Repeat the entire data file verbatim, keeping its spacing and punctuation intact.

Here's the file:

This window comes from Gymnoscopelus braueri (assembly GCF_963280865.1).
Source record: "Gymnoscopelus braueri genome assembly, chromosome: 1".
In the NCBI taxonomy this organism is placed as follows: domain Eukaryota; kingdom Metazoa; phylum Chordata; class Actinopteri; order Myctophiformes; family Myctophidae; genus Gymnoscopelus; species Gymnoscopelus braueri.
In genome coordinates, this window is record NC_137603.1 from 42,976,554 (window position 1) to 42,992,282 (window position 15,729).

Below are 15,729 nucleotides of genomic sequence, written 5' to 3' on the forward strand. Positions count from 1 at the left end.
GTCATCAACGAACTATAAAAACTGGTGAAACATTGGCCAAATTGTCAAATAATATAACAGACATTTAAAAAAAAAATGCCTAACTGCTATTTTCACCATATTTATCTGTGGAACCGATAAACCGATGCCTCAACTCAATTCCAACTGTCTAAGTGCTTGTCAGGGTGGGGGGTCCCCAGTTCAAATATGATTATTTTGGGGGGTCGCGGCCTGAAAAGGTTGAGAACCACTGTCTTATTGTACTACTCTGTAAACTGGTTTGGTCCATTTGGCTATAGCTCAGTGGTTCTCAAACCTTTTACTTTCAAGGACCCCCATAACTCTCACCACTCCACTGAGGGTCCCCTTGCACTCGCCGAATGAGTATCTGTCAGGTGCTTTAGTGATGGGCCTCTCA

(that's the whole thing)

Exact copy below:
This window comes from Gymnoscopelus braueri (assembly GCF_963280865.1).
Source record: "Gymnoscopelus braueri genome assembly, chromosome: 1".
In the NCBI taxonomy this organism is placed as follows: domain Eukaryota; kingdom Metazoa; phylum Chordata; class Actinopteri; order Myctophiformes; family Myctophidae; genus Gymnoscopelus; species Gymnoscopelus braueri.
In genome coordinates, this window is record NC_137603.1 from 42,976,554 (window position 1) to 42,992,282 (window position 15,729).

Below are 15,729 nucleotides of genomic sequence, written 5' to 3' on the forward strand. Positions count from 1 at the left end.
GTCATCAACGAACTATAAAAACTGGTGAAACATTGGCCAAATTGTCAAATAATATAACAGACATTTAAAAAAAAAATGCCTAACTGCTATTTTCACCATATTTATCTGTGGAACCGATAAACCGATGCCTCAACTCAATTCCAACTGTCTAAGTGCTTGTCAGGGTGGGGGGTCCCCAGTTCAAATATGATTATTTTGGGGGGTCGCGGCCTGAAAAGGTTGAGAACCACTGTCTTATTGTACTACTCTGTAAACTGGTTTGGTCCATTTGGCTATAGCTCAGTGGTTCTCAAACCTTTTACTTTCAAGGACCCCCATAACTCTCACCACTCCACTGAGGGTCCCCTTGCACTCGCCGAATGAGTATCTGTCAGGTGCTTTAGTGATGGGCCTCTCA